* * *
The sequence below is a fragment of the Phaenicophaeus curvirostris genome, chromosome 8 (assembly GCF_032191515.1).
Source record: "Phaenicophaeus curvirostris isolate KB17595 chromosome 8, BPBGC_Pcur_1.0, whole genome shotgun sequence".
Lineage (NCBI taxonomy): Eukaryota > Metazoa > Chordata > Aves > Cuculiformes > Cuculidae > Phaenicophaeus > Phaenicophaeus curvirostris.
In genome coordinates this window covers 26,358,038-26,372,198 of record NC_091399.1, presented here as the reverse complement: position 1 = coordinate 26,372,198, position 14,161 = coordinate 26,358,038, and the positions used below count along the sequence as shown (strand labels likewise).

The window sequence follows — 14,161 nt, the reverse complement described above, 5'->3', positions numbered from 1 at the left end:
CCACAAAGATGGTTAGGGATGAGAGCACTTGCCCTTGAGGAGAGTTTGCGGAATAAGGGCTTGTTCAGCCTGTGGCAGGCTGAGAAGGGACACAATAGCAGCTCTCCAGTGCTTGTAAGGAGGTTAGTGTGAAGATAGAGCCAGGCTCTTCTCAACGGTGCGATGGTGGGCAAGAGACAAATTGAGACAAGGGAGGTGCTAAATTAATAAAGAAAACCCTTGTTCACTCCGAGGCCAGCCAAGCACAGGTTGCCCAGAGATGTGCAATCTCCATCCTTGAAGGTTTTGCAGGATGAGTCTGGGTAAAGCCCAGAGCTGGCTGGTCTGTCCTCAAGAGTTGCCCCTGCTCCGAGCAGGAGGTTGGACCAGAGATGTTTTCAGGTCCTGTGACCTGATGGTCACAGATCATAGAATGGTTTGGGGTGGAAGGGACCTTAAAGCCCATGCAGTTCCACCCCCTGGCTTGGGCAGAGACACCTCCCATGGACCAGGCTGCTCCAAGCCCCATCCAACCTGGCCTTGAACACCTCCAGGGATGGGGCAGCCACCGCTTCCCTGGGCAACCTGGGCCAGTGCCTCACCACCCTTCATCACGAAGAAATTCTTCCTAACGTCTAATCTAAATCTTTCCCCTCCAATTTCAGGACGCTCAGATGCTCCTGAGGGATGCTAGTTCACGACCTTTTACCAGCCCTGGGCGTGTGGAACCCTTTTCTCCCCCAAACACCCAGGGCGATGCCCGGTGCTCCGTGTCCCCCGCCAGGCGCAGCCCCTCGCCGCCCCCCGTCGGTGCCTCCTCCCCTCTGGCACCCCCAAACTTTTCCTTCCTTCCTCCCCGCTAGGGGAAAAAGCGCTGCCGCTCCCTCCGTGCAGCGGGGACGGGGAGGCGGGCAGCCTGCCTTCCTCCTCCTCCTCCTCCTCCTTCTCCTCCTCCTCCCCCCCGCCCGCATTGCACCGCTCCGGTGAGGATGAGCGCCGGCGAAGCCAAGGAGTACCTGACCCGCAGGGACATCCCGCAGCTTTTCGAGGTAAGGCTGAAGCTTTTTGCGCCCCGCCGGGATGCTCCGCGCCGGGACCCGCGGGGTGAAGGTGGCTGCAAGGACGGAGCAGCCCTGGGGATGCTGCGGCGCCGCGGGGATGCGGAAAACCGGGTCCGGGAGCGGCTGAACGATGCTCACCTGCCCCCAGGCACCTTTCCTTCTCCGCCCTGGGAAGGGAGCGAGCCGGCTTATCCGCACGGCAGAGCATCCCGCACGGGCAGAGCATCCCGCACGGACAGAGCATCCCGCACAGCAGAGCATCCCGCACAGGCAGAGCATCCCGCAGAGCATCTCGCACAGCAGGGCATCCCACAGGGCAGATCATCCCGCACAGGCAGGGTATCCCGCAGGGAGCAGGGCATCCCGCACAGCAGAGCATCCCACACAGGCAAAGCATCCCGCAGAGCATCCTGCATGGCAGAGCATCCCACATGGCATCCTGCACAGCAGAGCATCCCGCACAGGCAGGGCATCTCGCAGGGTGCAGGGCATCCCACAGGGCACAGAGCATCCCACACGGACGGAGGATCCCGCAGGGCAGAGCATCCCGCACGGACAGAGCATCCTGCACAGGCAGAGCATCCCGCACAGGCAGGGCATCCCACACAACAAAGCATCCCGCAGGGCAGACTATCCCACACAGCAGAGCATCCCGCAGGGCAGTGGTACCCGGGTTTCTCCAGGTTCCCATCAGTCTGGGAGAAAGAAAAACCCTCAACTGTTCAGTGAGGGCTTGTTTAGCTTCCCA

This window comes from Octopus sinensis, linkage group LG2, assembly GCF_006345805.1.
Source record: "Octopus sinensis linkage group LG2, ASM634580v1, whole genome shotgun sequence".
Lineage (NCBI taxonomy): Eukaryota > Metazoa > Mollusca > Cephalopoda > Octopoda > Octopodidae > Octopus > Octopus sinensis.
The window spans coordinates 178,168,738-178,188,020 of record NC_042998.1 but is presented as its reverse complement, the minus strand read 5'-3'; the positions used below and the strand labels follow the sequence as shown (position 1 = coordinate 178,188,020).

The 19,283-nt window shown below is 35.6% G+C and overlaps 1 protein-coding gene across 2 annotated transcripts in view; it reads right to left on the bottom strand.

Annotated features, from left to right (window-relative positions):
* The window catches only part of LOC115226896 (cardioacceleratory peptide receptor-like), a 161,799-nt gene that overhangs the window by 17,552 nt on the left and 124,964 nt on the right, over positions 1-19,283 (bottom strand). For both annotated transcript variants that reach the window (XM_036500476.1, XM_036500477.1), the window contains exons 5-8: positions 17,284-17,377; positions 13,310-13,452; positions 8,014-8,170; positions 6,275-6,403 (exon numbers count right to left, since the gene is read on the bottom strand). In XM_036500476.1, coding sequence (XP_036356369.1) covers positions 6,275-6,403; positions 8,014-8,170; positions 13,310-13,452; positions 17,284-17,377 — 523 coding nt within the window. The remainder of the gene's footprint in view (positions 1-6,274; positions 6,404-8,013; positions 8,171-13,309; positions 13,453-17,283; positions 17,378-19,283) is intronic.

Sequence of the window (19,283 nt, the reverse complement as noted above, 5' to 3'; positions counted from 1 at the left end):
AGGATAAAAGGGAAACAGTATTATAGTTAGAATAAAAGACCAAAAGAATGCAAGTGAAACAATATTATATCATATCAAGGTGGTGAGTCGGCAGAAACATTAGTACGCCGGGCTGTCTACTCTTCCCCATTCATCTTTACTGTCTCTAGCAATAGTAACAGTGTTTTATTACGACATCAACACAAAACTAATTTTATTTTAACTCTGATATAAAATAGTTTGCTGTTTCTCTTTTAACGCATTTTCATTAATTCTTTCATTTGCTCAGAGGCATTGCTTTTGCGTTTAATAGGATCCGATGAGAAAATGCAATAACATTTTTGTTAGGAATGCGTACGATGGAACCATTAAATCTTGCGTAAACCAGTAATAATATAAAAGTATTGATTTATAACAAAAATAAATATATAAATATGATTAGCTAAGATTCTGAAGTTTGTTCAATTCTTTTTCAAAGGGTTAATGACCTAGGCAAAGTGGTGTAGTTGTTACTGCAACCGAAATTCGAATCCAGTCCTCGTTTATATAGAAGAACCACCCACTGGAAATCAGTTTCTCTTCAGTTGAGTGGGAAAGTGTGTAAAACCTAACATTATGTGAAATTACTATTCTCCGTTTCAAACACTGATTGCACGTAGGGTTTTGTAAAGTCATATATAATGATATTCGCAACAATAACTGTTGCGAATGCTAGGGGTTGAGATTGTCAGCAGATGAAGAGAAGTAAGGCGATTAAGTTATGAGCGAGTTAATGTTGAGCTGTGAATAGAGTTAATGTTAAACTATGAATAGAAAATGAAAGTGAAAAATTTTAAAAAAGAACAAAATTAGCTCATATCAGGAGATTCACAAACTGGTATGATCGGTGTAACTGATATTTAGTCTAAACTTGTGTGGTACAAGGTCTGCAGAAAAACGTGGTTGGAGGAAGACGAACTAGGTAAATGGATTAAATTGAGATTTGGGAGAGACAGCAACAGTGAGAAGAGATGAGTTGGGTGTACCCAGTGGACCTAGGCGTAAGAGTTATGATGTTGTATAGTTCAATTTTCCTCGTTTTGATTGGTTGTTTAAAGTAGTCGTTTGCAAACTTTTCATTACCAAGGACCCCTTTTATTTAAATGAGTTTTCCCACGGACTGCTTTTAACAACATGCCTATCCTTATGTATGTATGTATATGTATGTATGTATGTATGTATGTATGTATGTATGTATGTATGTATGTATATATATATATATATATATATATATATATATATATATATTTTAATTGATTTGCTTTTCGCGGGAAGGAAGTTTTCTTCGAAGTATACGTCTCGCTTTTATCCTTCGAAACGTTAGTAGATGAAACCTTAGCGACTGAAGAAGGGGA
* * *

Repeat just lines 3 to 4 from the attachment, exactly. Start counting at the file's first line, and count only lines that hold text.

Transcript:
Lineage (NCBI taxonomy): Eukaryota > Metazoa > Chordata > Aves > Cuculiformes > Cuculidae > Phaenicophaeus > Phaenicophaeus curvirostris.
In genome coordinates this window covers 26,358,038-26,372,198 of record NC_091399.1, presented here as the reverse complement: position 1 = coordinate 26,372,198, position 14,161 = coordinate 26,358,038, and the positions used below count along the sequence as shown (strand labels likewise).